I’m currently working in Malaysia, having some interesting discussions concerning eLearning and the use of ICT in education. Reflecting on some of these discussions, particularly those where emphasis is placed on content and content delivery, I was interested to read an article today from Tech Learning titled Wild About Wikis – (a) because it provides a pretty useful overview of wikis and how they might be used in education, and (b) there’s a useful link at the bottom that takes you to an extremely useful article titled Wiki Pedagogy
The navigation index on the right links to a number of pages on topics ranging from definitions to templates and tools etc. The page that particularly drew my attention is the one titled Pedagogical Potential
The author identifies a list of specific pedagogical potentials of wikis, empahsising things such as participation, contribution, shared authoring, collaborative editing etc – as well as the way in which they promote a democratic view of knowledge sharing and knowledge creation. It’s a great list, and, even if you may disagree with or question (or even add to) what is presented here, it provides an excellent starting point for anyone wanting to locate the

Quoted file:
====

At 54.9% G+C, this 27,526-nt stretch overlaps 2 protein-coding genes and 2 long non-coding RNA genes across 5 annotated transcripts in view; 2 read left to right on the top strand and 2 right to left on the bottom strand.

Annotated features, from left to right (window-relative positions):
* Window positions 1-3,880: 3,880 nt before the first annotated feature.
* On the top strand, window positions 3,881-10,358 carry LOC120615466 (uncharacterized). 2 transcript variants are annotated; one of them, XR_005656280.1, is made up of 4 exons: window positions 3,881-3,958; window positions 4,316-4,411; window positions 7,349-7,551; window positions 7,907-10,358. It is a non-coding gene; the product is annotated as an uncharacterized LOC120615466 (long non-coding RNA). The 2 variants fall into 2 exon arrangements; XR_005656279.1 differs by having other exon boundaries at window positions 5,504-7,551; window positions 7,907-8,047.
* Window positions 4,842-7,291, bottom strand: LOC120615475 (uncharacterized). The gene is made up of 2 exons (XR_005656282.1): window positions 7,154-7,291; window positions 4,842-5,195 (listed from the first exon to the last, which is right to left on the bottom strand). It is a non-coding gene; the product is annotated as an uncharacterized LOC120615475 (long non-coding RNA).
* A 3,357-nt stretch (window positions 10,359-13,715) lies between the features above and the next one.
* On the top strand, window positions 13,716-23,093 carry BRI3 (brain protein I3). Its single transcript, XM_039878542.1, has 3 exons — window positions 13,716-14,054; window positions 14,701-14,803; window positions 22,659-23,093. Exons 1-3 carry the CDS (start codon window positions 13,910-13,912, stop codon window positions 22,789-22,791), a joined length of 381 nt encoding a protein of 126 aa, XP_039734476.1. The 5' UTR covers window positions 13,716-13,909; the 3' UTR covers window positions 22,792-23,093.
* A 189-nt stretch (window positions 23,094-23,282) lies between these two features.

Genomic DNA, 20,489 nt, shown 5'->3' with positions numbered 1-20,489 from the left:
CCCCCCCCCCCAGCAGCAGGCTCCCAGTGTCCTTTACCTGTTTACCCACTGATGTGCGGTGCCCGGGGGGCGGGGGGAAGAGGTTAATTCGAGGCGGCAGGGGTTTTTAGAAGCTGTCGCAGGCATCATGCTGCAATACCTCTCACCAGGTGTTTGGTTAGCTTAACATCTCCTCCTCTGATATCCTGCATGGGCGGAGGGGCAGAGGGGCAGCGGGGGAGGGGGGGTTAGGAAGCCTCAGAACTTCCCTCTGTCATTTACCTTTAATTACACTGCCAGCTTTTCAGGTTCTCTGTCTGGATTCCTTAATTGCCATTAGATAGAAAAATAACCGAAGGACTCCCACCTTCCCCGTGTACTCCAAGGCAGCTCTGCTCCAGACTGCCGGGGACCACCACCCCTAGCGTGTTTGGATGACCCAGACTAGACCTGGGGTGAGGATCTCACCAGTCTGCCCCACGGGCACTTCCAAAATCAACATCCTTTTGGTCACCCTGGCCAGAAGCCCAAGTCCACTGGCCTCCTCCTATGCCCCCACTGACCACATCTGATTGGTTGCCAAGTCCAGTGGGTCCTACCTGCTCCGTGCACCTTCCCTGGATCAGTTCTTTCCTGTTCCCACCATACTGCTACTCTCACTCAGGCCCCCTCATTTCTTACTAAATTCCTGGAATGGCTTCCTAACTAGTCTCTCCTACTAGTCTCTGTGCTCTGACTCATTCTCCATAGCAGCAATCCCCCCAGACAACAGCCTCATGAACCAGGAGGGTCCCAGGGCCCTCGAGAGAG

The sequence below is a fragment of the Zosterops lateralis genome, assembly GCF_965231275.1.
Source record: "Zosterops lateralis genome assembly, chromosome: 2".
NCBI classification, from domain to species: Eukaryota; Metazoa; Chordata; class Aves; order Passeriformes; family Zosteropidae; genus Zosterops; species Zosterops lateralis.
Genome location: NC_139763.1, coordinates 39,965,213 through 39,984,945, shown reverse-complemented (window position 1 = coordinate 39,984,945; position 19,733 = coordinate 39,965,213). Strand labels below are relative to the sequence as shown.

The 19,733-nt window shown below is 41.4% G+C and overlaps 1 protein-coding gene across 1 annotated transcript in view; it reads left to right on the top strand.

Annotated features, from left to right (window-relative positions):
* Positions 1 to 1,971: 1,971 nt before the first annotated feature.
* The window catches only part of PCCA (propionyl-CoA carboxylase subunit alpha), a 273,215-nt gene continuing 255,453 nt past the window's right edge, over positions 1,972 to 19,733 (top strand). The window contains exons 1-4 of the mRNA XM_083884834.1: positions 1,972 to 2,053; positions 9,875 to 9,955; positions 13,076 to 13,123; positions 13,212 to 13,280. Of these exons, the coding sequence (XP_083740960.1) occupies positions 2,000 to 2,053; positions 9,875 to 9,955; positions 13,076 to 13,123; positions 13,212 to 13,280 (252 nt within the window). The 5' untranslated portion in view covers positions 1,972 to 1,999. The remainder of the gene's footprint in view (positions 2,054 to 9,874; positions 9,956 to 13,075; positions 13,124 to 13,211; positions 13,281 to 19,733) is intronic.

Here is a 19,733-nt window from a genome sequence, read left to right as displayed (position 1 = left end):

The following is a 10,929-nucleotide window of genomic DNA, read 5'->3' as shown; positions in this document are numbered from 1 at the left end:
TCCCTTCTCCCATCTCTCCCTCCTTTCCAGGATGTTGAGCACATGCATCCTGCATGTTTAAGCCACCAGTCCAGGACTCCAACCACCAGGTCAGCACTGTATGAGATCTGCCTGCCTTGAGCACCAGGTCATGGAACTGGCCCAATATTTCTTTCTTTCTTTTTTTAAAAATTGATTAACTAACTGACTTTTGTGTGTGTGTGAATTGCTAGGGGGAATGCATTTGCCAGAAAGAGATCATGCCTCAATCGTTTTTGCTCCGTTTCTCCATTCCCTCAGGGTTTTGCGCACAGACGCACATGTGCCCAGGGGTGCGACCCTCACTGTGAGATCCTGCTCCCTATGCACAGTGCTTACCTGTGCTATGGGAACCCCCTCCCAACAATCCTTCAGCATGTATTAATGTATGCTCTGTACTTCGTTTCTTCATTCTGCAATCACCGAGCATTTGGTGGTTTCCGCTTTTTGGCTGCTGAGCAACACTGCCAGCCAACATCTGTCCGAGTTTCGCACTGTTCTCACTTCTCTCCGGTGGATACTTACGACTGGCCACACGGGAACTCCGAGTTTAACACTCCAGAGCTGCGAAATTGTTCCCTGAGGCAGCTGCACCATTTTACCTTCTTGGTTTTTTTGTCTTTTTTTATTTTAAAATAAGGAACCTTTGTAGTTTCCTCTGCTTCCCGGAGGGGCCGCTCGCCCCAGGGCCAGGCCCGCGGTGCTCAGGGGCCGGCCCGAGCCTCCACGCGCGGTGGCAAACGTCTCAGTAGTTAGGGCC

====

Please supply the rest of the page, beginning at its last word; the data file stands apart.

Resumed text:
These pedagogical principles provide quite a contrast to the view of learning that occurs as a result of delivering carefully designed content to students who then ‘consume’ it, usually in isolation. Now I’m not suggesting that we don’t need content as a part of our eLearning process, only that it shouldn’t be the only part of any eLearning enterprise.
As the author states….
Wiki pedagogy is literally ??? and figuratively ??? ???in-the-making???.
It’s encouraging to see this analysis providing an argument for the use of wikis to support approaches to learning where the learner is an active participant in the learning process, learning by doing, and learning through collaboration with others – and where content is developed as a consequence of this activity.
The author refers to this as the pedagogy of communal constructivism, described as… “where students and teachers are not simply engaged in developing their own information but actively involved in creating knowledge that will benefit other students. In this model students will not simply pass through a course like water through a sieve but instead leave their own imprint in the development of the course, their school or university, and ideally the discipline.”